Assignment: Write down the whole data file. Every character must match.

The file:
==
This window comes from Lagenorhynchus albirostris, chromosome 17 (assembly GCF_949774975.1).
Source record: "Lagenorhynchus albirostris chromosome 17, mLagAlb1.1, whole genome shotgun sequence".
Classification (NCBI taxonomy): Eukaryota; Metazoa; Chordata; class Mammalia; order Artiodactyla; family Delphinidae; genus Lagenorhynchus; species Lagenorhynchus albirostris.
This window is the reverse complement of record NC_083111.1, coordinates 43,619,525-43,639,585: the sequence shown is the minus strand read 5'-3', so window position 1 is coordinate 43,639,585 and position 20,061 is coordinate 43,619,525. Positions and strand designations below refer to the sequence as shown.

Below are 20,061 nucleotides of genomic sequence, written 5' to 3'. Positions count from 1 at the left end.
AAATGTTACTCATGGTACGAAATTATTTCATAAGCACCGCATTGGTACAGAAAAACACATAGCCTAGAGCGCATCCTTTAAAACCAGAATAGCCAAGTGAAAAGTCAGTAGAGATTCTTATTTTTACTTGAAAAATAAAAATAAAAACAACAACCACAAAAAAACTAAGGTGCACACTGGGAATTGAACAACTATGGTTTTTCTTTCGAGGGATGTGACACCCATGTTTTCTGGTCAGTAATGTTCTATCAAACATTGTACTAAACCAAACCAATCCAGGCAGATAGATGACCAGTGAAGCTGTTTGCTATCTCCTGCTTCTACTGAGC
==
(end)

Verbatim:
This window comes from Lagenorhynchus albirostris, chromosome 17 (assembly GCF_949774975.1).
Source record: "Lagenorhynchus albirostris chromosome 17, mLagAlb1.1, whole genome shotgun sequence".
Classification (NCBI taxonomy): Eukaryota; Metazoa; Chordata; class Mammalia; order Artiodactyla; family Delphinidae; genus Lagenorhynchus; species Lagenorhynchus albirostris.
This window is the reverse complement of record NC_083111.1, coordinates 43,619,525-43,639,585: the sequence shown is the minus strand read 5'-3', so window position 1 is coordinate 43,639,585 and position 20,061 is coordinate 43,619,525. Positions and strand designations below refer to the sequence as shown.

Below are 20,061 nucleotides of genomic sequence, written 5' to 3'. Positions count from 1 at the left end.
AAATGTTACTCATGGTACGAAATTATTTCATAAGCACCGCATTGGTACAGAAAAACACATAGCCTAGAGCGCATCCTTTAAAACCAGAATAGCCAAGTGAAAAGTCAGTAGAGATTCTTATTTTTACTTGAAAAATAAAAATAAAAACAACAACCACAAAAAAACTAAGGTGCACACTGGGAATTGAACAACTATGGTTTTTCTTTCGAGGGATGTGACACCCATGTTTTCTGGTCAGTAATGTTCTATCAAACATTGTACTAAACCAAACCAATCCAGGCAGATAGATGACCAGTGAAGCTGTTTGCTATCTCCTGCTTCTACTGAGC